“Do not I hate them, O Jehovah, that hate thee? And am I not grieved with those that rise up against thee? I hate them with perfect hatred; They are become mine enemies” (Psalm 139:21 ,22).
The imprecatory passages in Holy Scripture, such as the one above taken from Psalm 139, seem to raise questions in the minds of some Bible readers. To be sure, the underlying Scriptural theme of love appears to militate against this Old Testament utterance, and consequently the problem of harmonizing such apparently contradictory themes becomes quite real.
There are, of course, several ways in which this problem might be solved. The first, and in a sense the easiest, is to ignore these passages entirely. To do this, however, is to refuse to face the difficulty involved not only, but also to deny one’s self the spiritual strengthening which comes from a recognition of the inspired poet’s religious commitment to Jehovah and his cause.
A second and much more dangerous procedure is to consider these passages of imprecation as Old Testament chaff which is and must be removed by the spiritual winds of the New Testament. To proceed in this fashion is to do violence to the unity and integrity of Holy Scripture. Such a solution to the problem involved is no solution at all. It is simply to hide the specific problem of the imprecatory passages behind a much larger problem of the validity of the Old Testament Scriptures for New Testament Christians.
Love, Hate, and the Modern Mind
According to the definition of love and hate which is given by the modern mind it must be admitted that these two attitudes are mutually exclusive the one from the other. This modern conception of the relation of love and hate has also found its way into Christian thinking with the result that we, too, fail to see that both love and hate must be conditioned and defined by a factor infinitely greater than the finite mind of man. The attitude of love manifested in the lives of God’s children must be a love conditioned and defined by the love of God himself if it is to be called a Christian love at all. The love of the Christian for God and for his fellowmen must be, therefore, a conscious and deliberate attempt to fulfill the demand set forth for the Christian in the Scriptures: “Be ye therefore imitators of God, as beloved children; and walk in love, even as Christ also loved you….” (Eph. 5:1, 2).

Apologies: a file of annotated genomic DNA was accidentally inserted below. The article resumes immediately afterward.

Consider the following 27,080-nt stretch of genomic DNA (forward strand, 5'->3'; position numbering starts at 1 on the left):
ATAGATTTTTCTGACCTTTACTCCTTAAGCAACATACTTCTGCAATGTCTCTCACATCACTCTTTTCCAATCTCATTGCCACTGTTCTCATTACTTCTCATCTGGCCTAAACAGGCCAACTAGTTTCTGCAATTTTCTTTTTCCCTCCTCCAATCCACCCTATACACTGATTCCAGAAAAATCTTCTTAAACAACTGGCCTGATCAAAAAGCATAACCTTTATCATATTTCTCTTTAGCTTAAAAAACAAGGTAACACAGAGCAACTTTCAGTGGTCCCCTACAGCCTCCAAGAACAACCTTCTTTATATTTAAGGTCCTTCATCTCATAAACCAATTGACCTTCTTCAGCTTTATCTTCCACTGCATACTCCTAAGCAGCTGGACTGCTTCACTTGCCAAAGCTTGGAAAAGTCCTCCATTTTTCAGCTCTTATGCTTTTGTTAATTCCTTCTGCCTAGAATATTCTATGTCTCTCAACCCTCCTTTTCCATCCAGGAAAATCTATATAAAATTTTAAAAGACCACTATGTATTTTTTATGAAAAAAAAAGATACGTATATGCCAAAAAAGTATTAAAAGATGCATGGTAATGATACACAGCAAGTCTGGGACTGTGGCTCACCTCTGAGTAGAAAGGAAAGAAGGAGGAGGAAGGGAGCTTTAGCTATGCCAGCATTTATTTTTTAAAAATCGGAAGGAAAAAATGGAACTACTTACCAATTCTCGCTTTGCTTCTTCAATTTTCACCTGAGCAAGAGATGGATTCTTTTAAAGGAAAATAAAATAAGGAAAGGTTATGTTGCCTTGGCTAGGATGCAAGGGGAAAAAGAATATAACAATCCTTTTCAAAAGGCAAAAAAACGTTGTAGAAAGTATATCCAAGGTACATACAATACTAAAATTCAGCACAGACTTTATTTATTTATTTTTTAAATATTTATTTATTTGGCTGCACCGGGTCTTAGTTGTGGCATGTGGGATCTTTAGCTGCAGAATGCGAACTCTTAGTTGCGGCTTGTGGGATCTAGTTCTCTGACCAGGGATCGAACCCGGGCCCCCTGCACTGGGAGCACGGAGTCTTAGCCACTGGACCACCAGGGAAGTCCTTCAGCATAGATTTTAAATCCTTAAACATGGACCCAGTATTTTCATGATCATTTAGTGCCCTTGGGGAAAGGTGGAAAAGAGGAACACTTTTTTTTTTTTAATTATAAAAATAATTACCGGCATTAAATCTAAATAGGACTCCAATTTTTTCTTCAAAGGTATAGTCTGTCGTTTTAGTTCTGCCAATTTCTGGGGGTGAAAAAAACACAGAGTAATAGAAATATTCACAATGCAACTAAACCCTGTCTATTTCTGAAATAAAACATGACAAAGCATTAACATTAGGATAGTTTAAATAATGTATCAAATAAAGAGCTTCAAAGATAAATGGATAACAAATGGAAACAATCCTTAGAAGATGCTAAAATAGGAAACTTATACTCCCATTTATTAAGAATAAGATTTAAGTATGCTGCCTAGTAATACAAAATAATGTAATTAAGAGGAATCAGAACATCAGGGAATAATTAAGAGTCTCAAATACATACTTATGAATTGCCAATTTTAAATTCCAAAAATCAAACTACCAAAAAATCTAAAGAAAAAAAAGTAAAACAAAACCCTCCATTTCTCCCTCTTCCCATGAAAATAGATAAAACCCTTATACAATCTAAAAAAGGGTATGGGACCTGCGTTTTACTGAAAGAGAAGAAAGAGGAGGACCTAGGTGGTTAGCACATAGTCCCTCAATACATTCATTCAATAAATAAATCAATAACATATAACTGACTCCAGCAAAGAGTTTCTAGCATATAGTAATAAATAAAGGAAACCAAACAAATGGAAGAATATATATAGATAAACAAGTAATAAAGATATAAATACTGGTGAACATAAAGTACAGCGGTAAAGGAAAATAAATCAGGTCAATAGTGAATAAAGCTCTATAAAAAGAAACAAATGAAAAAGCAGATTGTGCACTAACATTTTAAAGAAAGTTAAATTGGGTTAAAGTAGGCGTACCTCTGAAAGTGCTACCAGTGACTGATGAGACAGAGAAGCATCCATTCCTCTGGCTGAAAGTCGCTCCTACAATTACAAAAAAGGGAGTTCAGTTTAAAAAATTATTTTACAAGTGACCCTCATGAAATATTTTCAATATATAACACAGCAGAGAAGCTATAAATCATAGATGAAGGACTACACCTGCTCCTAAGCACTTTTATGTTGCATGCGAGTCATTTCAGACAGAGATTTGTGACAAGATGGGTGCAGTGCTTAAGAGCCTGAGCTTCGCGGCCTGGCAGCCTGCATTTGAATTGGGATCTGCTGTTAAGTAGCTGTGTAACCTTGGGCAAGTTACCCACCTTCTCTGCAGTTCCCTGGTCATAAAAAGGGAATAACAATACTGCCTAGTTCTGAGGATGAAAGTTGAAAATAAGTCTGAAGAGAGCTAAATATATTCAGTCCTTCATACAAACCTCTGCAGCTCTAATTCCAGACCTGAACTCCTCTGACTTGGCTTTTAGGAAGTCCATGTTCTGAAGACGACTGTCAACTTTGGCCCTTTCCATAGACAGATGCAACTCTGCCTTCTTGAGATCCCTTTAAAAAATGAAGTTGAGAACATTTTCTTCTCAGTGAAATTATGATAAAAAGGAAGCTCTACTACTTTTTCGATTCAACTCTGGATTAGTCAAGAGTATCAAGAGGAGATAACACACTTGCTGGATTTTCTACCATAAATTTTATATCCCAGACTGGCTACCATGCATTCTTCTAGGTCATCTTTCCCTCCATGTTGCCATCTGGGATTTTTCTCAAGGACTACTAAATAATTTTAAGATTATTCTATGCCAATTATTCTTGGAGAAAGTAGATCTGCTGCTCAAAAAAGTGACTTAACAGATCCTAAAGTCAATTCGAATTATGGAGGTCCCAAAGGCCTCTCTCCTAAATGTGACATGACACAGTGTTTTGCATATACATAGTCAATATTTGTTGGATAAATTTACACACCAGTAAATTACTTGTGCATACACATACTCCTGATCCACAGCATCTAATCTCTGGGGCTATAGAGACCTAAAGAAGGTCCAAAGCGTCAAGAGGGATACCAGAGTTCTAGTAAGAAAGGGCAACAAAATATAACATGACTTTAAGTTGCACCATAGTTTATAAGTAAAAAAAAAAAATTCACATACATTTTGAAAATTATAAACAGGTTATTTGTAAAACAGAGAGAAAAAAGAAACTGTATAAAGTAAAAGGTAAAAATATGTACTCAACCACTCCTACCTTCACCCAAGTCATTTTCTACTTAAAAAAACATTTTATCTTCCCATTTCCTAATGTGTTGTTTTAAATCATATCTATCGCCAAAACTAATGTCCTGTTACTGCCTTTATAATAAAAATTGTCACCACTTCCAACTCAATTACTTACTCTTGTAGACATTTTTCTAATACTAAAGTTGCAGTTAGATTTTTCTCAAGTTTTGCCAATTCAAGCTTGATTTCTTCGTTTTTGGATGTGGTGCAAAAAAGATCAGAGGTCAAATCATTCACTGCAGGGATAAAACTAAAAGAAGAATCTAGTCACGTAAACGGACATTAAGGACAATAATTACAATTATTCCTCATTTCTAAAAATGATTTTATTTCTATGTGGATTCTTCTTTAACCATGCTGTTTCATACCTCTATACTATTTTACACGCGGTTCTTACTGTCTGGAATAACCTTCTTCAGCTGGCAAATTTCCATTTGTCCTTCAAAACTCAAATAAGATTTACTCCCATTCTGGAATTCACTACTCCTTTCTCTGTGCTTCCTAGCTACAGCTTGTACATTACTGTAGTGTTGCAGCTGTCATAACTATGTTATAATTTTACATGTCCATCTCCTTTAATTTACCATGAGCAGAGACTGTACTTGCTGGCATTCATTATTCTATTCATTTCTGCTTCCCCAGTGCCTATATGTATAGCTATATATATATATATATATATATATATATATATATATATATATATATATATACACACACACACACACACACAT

But this love of God which is manifested in Christ and which the Christian must seek to imitate is not a love which is antithetically related to hate. If that were so it would be impossible to speak of the hatred which God himself displays (cf. Isa. 1:14; 61:8; Jer. 12:8; 44:4; Zech. 8:17; Rom. 9:13 and Rev. 2:6). Rather it would seem that hatred on the part of God is precisely the demand of his love for himself. All those who seek by sin to do violence to the demands of God become by that very fact the objects of God’s wrath and hatred, God loves himself with all the perfection of his being and it is this love which manifests itself in hatred against those who would seek to deny him,
It seems, therefore, that to hate those that hate God is to reflect as Christians something of the same love for God which characterizes God himself. To be imitators of God implies not only that we love what God loves, but, likewise, to hate what God hates.
To speak thus is not to speak after the heart of the typical unbeliever, to be sure. But to speak thus is to speak to the Christian whose heart and life is conditioned at every point by the love of God. To recognize this relation between love and hate is to stand in opposition to the humanistic definitions of our day and their Christ-denying platitudes about the universal brotherhood of man, etc.